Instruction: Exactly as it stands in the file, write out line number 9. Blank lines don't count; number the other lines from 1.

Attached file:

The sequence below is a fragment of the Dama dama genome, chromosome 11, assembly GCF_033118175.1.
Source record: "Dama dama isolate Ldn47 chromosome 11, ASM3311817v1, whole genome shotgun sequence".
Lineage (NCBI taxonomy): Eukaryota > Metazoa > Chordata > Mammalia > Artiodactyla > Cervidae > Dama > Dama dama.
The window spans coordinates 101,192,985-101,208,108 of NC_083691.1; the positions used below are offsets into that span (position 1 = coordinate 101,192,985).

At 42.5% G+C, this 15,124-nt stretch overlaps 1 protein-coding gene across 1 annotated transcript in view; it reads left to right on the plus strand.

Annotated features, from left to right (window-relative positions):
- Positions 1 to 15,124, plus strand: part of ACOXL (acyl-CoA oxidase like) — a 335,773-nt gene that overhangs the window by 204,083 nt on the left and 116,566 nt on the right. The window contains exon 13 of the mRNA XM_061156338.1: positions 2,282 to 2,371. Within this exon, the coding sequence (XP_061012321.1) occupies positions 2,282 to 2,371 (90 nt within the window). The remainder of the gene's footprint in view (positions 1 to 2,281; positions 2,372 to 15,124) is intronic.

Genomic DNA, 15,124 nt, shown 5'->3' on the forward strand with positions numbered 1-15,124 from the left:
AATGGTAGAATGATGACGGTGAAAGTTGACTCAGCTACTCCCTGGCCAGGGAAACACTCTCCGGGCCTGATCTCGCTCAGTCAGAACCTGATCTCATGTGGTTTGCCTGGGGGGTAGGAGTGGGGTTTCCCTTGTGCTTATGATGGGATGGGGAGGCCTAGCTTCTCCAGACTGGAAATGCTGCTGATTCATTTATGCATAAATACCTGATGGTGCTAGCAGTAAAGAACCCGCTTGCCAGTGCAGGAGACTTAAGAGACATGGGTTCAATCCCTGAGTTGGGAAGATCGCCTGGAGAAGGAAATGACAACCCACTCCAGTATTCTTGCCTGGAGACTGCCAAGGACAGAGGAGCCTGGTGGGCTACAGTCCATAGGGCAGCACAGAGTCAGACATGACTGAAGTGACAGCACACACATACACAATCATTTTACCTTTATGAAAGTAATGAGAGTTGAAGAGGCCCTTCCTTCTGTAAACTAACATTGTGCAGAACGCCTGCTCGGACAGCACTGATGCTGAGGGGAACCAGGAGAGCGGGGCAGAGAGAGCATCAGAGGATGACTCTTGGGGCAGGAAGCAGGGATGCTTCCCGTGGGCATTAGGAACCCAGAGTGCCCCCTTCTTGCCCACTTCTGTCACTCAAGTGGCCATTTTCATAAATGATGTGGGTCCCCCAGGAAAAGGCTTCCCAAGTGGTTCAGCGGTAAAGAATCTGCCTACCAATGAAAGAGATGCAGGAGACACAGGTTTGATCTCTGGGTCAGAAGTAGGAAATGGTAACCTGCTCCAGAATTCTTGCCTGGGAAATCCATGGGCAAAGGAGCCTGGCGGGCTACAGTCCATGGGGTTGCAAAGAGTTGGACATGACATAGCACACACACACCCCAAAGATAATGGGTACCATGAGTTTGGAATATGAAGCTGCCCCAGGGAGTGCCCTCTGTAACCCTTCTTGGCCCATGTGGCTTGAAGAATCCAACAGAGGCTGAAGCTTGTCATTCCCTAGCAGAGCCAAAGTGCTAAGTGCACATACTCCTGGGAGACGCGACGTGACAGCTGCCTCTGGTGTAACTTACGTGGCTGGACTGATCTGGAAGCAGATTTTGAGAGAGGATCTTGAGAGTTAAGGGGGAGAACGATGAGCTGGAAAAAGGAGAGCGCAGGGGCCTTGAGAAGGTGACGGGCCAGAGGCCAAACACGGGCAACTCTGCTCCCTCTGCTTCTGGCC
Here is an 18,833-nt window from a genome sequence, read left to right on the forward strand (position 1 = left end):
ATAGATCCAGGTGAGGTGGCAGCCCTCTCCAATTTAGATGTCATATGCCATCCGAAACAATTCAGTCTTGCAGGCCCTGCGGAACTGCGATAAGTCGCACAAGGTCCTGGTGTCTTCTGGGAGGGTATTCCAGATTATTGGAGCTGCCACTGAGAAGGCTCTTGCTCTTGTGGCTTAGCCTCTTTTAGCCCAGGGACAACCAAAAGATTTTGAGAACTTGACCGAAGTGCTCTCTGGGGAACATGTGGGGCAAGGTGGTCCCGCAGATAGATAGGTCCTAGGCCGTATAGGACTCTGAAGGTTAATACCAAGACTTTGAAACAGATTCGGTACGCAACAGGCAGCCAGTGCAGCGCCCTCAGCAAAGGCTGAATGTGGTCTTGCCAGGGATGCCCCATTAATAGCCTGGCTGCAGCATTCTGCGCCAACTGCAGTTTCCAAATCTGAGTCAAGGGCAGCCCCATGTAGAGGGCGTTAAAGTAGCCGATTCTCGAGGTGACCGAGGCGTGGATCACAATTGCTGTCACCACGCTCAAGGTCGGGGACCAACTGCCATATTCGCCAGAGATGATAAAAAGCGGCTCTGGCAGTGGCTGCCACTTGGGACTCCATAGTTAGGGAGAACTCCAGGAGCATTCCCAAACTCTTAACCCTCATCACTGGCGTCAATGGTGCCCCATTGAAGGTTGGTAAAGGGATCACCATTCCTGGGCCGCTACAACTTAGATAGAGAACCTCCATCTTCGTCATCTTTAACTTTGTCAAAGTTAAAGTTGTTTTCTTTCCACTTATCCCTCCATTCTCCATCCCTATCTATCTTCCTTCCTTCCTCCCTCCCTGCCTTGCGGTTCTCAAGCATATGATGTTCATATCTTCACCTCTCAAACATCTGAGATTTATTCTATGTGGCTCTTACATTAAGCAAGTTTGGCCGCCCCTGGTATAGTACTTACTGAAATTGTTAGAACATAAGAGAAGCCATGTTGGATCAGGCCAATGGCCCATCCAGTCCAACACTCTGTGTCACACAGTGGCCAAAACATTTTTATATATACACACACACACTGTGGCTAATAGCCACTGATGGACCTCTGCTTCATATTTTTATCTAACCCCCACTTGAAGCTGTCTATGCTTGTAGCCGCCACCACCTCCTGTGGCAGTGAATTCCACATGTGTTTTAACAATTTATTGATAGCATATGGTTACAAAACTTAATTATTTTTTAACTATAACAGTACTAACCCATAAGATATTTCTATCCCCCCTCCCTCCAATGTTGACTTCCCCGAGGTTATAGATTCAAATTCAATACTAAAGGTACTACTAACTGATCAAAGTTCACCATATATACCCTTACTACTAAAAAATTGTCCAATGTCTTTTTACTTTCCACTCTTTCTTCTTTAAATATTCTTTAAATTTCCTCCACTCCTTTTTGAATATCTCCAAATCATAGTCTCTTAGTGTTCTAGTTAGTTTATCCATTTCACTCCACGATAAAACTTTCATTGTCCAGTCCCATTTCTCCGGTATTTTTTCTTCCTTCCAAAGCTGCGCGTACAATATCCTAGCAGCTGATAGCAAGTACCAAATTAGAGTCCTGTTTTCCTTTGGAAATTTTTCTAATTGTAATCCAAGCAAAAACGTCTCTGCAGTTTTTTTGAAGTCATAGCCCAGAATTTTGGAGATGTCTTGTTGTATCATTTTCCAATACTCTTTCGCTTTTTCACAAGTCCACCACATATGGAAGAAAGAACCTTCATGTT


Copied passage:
AATGGTAGAATGATGACGGTGAAAGTTGACTCAGCTACTCCCTGGCCAGGGAAACACTCTCCGGGCCTGATCTCGCTCAGTCAGAACCTGATCTCATGTGGTTTGCCTGGGGGGTAGGAGTGGGGTTTCCCTTGTGCTTATGATGGGATGGGGAGGCCTAGCTTCTCCAGACTGGAAATGCTGCTGATTCATTTATGCATAAATACCTGATGGTGCTAGCAGTAAAGAACCCGCTTGCCAGTGCAGGAGACTTAAGAGACATGGGTTCAATCCCTGAGTTGGGAAGATCGCCTGGAGAAGGAAATGACAACCCACTCCAGTATTCTTGCCTGGAGACTGCCAAGGACAGAGGAGCCTGGTGGGCTACAGTCCATAGGGCAGCACAGAGTCAGACATGACTGAAGTGACAGCACACACATACACAATCATTTTACCTTTATGAAAGTAATGAGAGTTGAAGAGGCCCTTCCTTCTGTAAACTAACATTGTGCAGAACGCCTGCTCGGACAGCACTGATGCTGAGGGGAACCAGGAGAGCGGGGCAGAGAGAGCATCAGAGGATGACTCTTGGGGCAGGAAGCAGGGATGCTTCCCGTGGGCATTAGGAACCCAGAGTGCCCCCTTCTTGCCCACTTCTGTCACTCAAGTGGCCATTTTCATAAATGATGTGGGTCCCCCAGGAAAAGGCTTCCCAAGTGGTTCAGCGGTAAAGAATCTGCCTACCAATGAAAGAGATGCAGGAGACACAGGTTTGATCTCTGGGTCAGAAGTAGGAAATGGTAACCTGCTCCAGAATTCTTGCCTGGGAAATCCATGGGCAAAGGAGCCTGGCGGGCTACAGTCCATGGGGTTGCAAAGAGTTGGACATGACATAGCACACACACACCCCAAAGATAATGGGTACCATGAGTTTGGAATATGAAGCTGCCCCAGGGAGTGCCCTCTGTAACCCTTCTTGGCCCATGTGGCTTGAAGAATCCAACAGAGGCTGAAGCTTGTCATTCCCTAGCAGAGCCAAAGTGCTAAGTGCACATACTCCTGGGAGACGCGACGTGACAGCTGCCTCTGGTGTAACTTACGTGGCTGGACTGATCTGGAAGCAGATTTTGAGAGAGGATCTTGAGAGTTAAGGGGGAGAACGATGAGCTGGAAAAAGGAGAGCGCAGGGGCCTTGAGAAGGTGACGGGCCAGAGGCCAAACACGGGCAACTCTGCTCCCTCTGCTTCTGGCC